Fabric Friday

On Wednesday I mentioned that The City Quilter was having a 20% off sale (psst: it’s still on today). And yesterday was also Visit Your Quilt Shop Day, which a lot of people blogged about.

Between the two of those, well, I practically felt an obligation to go see what they had. I’m sure you know what that’s like.

I have to admit, I am trying not to buy anything unless something leaves my stash, because I am simply flat out of space for fabric, but yesterday I made an exception. (For better or worse, I’m good at those.) But I could always count it as part of the replacement for the fabrics I pulled from stash for my scrappy trip quilt, if I really need to rationalize it.

I did go in with restrictions in mind: blenders and grays. I was hoping to pick up some Simply Color sprigs in graphite, but couldn’t find it. Instead I picked up a number of different grays (and one text print) in one-yard cuts:
Full-yard haul 01/24

And I picked up some half-yard cuts of Flea Market Fancy, Madrona Road and the City Quilter’s subway map print in white:
Half-yard haul 01/24

I’m planning to use the madrona road prints for a pincushion, with a solid neutral as the third color. I have no idea what I’ll do with the others, but my stash was low on grays, and I love the Flea Market Fancy flower dot print so much that I’m sure it will get used up quickly.

Organization! It’s a wonderful, if short-lived thing.

I’ve been doing a lot of cleaning and organizing and getting-rid-of-stuff over this winter break. I culled something over seventy books from my overcrowded bookshelves, which means that the books I own now fit on my bookshelves without stacks on the floor for the first time since I moved back to NYC. (Some of them are still double-shelved, but shh, that totally doesn’t count.) I left the bookshelf-bit in this photograph, which is theoretically all about the fabric stash in the top half. You can see all the books! I am irrationally happy about this.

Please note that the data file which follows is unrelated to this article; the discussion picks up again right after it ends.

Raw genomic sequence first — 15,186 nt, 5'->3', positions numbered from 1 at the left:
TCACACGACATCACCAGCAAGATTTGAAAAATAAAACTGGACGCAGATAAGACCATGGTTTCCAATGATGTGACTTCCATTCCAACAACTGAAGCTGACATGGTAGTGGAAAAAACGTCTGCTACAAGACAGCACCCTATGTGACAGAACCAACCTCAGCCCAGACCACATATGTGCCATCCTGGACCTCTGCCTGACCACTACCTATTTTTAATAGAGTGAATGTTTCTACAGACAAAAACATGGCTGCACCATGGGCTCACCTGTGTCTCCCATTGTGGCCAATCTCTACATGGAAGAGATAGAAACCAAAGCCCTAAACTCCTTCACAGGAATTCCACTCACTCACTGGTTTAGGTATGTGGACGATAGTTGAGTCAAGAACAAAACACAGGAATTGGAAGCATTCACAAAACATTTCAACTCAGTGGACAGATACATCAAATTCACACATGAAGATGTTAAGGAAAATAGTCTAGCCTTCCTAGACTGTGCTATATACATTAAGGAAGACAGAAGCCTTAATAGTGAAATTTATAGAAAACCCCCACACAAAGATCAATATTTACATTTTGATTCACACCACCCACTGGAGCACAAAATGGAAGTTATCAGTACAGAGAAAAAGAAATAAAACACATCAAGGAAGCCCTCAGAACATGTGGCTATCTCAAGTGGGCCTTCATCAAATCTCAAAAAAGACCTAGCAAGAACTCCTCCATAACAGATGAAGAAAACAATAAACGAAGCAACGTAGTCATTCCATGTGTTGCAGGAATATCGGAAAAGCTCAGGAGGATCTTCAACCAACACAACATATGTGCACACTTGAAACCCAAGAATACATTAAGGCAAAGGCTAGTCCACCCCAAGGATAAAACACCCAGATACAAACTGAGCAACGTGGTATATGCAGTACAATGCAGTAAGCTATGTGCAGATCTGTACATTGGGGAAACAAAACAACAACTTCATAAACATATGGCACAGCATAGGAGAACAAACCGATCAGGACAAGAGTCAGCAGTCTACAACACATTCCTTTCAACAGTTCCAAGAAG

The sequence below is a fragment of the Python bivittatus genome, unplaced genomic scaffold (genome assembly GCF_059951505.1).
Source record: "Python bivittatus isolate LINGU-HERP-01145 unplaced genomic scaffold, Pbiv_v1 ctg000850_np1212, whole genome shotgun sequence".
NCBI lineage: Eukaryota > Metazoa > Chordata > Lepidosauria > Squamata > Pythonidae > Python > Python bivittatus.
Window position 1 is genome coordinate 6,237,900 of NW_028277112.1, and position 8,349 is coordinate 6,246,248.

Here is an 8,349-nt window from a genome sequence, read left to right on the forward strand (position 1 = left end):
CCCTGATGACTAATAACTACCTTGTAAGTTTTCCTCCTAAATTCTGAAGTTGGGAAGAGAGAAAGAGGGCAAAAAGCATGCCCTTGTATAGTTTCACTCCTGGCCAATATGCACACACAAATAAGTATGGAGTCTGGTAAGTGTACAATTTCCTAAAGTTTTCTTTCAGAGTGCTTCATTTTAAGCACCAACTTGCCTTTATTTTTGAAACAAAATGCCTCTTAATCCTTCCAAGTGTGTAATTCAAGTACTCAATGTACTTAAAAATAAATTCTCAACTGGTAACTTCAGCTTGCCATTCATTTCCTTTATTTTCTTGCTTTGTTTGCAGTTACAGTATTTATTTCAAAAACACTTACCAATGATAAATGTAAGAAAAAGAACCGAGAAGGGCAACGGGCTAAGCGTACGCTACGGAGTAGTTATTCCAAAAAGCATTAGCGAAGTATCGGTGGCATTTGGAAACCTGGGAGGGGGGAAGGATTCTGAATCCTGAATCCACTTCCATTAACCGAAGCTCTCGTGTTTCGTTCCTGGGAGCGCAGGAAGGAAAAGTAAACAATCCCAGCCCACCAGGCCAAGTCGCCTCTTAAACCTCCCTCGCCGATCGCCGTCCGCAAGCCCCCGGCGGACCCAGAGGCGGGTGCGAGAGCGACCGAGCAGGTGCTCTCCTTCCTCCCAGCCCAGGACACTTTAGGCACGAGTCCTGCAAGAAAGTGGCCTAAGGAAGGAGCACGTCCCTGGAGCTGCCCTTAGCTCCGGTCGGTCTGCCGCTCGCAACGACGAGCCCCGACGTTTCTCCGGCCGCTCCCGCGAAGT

Bookcase+StashJan2013

I also took the opportunity to re-organize my fabric, which is now organized by color, as well as by cut size (more than 3-yard cuts are all in one place), and my sewing cart, which has made getting to things a lot easier, as well as giving me a bigger box for scraps (which is amusing, since right now I’m at probably the lowest level of scraps I’ve been at in months, what with the Scrappy Trip quilt decimating my scraps. Even the contents of the fat quarter box are really organized! The pieces stuck in the left side are long quarters, so I don’t pull something and then get all disappointed when I realize that, no, I can’t cut a 17″x15″ piece from a long quarter-yard.

FatQuarterBoxJan2013

But I also got some fabric in the mail, as belated Christmas presents. I didn’t photograph much of it, but I couldn’t help but get a picture of the Pearl Bracelets fat quarter set that I got from Stash Modern Fabric. Look, isn’t it pretty? All the colors! I love this print so much.

PearlBraceletsFQs

I couldn’t resist pulling some of it right away — cosmonaut, anchor, and river bend are the colors I chose — and I made these three fabric boxes using a tutorial on The Sometimes Crafter.

AllThreeBluePearls2

I used an iron-on interfacing (Pellon 809, which is really stiff) instead of sewing in interfacing, and I think it’s working out pretty well. I pinned them carefully, with vertical pins at each corner, to hold things in place and horizontal pins for three sides, so I wouldn’t have to pull out the pins while I was sewing. I marked the turning hole with vertical pins, because I have been known to sew all the way around something and only then realize that I needed to leave part of it open to turn the project right-side-out.

MidBluePinned

Ironing them square was really fun, though I didn’t take any pictures of that stage. There’s a good tutorial on The Sometimes Crafter.

I’m using them to hold leaders and enders (light in the light box, dark in the dark, sewn pairs in the medium blue box), and I’ve already emptied the medium blue box once, because it was full of paired ones, and I needed more space!

BluePearlsInUse

These are actually my first finish of the year, so I’ve added a picture of them to the 2013 Finish-A-Long Flickr pool.

Finally, because I found it tremendously amusing, have a picture of my cat, Clio, attempting to supervise my sewing while I worked on the Scrappy Trip quilt. (She’s just next to the computer, which plays music or audiobooks while I’m working.)
ClioHelping

Scrappy Trip-Along

ScrappyTable

I have enough projects half-done that I really ought not take on another one. But we all know how that works, right? The Scrappy Trip Around the World quilt has been flying around, and I’m afraid I caught the bug big-time.